Chant of a Million Women

Poetry - General
142 Pages
Reviewed on 01/18/2018
Buy on Amazon

This author participates in the Readers' Favorite Book Review Exchange Program, which is open to all authors and is completely free. Simply put, you agree to provide an honest review an author's book in exchange for the author doing the same for you. What sites your reviews are posted on (B&N, Amazon, etc.) and whether you send digital (eBook, PDF, Word, etc.) or hard copies of your books to each other for review is up to you. To begin, click the purple email icon to send this author a private email, and be sure to describe your book or include a link to your Readers' Favorite review page or Amazon page.

This author participates in the Readers' Favorite Book Donation Program, which was created to help nonprofit and charitable organizations (schools, libraries, convalescent homes, soldier donation programs, etc.) by providing them with free books and to help authors garner more exposure for their work. This author is willing to donate free copies of their book in exchange for reviews (if circumstances allow) and the knowledge that their book is being read and enjoyed. To begin, click the purple email icon to send this author a private email. Be sure to tell the author who you are, what organization you are with, how many books you need, how they will be used, and the number of reviews, if any, you would be able to provide.

    Book Review

Reviewed by Kimberlee J Benart for Readers' Favorite

Chant of a Million Women by Shirani Rajapakse is a collection of seventy-three free verse poems which touch on raw and sometimes brutal aspects of the female experience. These can be difficult to discuss and even more difficult to express, but she does it masterfully. The poems vary in length and topic, but the subjects and themes, whether inspired by current headlines, ancient texts, or the thousands of years of the human experience in between, are clear and all too recognizable. To many readers, they will be all too personal and painful. Notes at the end explain references to a modern crime victim and characters from ancient Hindu and Greek epics which inspired some of the works.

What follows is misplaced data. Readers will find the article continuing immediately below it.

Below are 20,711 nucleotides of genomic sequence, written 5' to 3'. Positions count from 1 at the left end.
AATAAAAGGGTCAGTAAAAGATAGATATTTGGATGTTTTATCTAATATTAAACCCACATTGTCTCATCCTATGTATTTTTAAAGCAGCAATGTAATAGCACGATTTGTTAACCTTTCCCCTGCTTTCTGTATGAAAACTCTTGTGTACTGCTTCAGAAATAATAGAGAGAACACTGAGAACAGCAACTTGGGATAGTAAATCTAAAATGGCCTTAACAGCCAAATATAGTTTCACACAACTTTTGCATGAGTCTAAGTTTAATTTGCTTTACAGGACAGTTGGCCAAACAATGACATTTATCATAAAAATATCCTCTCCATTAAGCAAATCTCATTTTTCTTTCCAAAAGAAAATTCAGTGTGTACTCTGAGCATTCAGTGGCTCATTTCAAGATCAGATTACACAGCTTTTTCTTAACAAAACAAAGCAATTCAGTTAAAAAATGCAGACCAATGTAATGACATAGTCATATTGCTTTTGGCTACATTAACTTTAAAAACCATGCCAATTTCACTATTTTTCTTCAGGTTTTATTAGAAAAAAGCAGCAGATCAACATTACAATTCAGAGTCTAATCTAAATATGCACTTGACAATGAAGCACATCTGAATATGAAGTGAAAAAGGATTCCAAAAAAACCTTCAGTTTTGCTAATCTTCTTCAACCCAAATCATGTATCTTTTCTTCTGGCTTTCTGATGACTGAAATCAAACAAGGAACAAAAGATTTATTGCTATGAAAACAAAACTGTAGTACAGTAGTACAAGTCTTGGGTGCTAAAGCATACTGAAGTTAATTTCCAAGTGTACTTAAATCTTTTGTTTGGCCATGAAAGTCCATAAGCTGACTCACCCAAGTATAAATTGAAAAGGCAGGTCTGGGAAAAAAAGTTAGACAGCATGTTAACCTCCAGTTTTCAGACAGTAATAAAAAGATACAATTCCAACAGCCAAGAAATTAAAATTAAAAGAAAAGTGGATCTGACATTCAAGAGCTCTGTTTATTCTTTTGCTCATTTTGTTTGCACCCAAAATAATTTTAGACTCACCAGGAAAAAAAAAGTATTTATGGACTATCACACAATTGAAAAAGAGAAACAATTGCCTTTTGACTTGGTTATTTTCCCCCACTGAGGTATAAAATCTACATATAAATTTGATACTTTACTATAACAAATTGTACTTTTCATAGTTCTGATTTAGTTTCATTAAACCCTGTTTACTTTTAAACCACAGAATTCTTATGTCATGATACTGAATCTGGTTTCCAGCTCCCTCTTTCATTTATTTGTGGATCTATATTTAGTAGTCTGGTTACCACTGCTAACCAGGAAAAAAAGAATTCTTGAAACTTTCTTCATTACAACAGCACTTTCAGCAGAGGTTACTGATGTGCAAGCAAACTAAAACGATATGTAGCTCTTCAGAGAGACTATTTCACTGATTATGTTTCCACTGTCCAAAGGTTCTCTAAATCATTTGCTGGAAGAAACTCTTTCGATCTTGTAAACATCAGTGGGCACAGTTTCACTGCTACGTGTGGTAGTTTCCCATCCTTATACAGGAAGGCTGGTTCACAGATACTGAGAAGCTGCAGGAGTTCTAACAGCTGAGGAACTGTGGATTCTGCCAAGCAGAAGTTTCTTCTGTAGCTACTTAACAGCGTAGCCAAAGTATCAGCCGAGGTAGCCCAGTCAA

Chant of a Million Women is correctly classified as poetry about women’s issues. No argument there. But in my opinion, it is just as accurately, and perhaps even more pointedly, poetry about men. Not all men, of course. Many good and decent men around the world champion the rights of women, their equal treatment under the law, their education and participation in society, and their respectful treatment in family and work relationships. Rajapakse’s poems are clearly aimed at those who don’t, and who often justify their exploitation, disrespect and brutality by the attractiveness of their victims. She defiantly reminds them of their hypocrisy. And she sadly reminds us all of the terrible waste of so many lives to hopelessness and despair. “That’s why I write, I whisper to the winds.” Highly recommended.